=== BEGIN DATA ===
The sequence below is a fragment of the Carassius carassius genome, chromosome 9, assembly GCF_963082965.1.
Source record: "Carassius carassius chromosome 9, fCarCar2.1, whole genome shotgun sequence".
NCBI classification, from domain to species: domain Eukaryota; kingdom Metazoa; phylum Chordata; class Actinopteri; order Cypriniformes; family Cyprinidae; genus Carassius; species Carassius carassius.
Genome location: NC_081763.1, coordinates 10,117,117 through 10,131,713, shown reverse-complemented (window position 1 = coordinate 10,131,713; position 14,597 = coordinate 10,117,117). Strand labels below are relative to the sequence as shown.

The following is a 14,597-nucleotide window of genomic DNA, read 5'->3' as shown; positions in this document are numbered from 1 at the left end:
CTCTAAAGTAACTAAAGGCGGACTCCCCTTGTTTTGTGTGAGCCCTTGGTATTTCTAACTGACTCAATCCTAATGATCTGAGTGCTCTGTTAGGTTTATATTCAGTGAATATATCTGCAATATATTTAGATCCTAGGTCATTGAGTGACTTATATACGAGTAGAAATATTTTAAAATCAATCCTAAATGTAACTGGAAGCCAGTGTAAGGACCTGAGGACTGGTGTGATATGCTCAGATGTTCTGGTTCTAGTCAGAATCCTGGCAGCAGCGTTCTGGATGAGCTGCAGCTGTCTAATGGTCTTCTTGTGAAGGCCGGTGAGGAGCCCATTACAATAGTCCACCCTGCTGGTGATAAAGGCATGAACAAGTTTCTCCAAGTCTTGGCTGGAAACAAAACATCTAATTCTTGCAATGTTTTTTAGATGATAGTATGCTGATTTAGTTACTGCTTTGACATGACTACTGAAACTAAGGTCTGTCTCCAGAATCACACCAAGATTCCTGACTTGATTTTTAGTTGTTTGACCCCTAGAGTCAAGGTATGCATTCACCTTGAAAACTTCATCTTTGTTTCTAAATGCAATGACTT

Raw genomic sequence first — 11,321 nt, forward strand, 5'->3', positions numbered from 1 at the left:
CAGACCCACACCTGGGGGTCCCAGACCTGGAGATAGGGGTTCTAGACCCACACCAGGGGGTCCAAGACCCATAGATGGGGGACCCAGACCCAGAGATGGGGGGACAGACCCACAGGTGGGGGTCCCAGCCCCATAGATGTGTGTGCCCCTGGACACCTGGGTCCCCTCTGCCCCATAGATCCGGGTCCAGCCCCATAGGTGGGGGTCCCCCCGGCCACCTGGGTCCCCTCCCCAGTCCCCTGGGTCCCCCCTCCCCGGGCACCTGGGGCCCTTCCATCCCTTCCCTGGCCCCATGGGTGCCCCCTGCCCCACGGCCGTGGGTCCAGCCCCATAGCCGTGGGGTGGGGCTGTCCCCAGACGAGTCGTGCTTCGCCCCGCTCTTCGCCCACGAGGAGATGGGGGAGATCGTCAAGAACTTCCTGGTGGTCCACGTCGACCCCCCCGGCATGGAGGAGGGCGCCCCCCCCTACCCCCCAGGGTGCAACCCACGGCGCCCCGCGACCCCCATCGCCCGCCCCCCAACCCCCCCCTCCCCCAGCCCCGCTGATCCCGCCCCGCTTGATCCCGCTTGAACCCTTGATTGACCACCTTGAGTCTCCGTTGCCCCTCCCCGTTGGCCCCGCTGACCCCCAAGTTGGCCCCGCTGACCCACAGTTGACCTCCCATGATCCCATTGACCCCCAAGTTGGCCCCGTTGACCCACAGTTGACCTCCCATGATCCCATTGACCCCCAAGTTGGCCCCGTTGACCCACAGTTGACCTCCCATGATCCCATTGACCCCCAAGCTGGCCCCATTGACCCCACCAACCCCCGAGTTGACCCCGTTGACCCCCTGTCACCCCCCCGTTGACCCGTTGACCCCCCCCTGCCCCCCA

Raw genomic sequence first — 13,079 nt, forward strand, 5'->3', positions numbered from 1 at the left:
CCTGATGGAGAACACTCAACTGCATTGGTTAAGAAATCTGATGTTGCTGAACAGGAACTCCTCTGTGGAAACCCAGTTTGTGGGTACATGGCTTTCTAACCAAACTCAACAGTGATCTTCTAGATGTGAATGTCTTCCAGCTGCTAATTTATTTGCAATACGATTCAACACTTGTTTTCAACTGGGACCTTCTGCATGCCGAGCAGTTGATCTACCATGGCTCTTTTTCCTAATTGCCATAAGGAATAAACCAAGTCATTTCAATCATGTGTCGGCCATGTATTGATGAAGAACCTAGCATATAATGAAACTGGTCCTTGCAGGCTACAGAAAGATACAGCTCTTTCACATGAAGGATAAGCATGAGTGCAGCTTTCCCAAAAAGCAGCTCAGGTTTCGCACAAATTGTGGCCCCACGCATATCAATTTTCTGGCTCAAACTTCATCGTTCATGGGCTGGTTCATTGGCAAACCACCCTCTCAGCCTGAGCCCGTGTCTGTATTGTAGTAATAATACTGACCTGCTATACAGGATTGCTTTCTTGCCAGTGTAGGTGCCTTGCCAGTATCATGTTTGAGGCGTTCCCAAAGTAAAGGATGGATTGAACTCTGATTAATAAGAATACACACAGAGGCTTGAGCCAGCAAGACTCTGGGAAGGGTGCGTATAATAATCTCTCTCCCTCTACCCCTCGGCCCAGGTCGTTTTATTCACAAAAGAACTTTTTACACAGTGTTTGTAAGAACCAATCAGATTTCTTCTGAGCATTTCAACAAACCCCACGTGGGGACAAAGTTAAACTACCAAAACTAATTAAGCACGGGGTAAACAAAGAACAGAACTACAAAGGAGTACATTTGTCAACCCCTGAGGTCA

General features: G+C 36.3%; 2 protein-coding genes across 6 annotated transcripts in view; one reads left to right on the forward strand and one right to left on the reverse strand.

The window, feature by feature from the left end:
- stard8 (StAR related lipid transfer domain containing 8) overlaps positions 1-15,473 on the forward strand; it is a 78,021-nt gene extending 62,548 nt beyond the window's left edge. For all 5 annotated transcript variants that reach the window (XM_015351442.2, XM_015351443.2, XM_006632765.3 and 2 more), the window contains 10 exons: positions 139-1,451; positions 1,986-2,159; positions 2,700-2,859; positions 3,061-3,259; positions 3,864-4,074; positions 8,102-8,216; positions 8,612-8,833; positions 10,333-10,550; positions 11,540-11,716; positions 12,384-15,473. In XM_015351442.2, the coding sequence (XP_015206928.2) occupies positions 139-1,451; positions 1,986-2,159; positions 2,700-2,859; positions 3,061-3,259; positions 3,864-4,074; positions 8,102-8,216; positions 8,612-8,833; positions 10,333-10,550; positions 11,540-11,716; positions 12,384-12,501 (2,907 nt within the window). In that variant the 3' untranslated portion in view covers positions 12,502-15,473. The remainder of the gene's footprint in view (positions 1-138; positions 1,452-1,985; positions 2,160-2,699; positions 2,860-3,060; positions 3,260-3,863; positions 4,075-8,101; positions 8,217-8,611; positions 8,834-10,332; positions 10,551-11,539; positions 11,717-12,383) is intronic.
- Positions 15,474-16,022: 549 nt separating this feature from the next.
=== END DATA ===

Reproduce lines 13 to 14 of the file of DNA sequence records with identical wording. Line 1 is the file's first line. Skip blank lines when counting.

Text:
- stard8 (StAR related lipid transfer domain containing 8) overlaps positions 1-15,473 on the forward strand; it is a 78,021-nt gene extending 62,548 nt beyond the window's left edge. For all 5 annotated transcript variants that reach the window (XM_015351442.2, XM_015351443.2, XM_006632765.3 and 2 more), the window contains 10 exons: positions 139-1,451; positions 1,986-2,159; positions 2,700-2,859; positions 3,061-3,259; positions 3,864-4,074; positions 8,102-8,216; positions 8,612-8,833; positions 10,333-10,550; positions 11,540-11,716; positions 12,384-15,473. In XM_015351442.2, the coding sequence (XP_015206928.2) occupies positions 139-1,451; positions 1,986-2,159; positions 2,700-2,859; positions 3,061-3,259; positions 3,864-4,074; positions 8,102-8,216; positions 8,612-8,833; positions 10,333-10,550; positions 11,540-11,716; positions 12,384-12,501 (2,907 nt within the window). In that variant the 3' untranslated portion in view covers positions 12,502-15,473. The remainder of the gene's footprint in view (positions 1-138; positions 1,452-1,985; positions 2,160-2,699; positions 2,860-3,060; positions 3,260-3,863; positions 4,075-8,101; positions 8,217-8,611; positions 8,834-10,332; positions 10,551-11,539; positions 11,717-12,383) is intronic.
- Positions 15,474-16,022: 549 nt separating this feature from the next.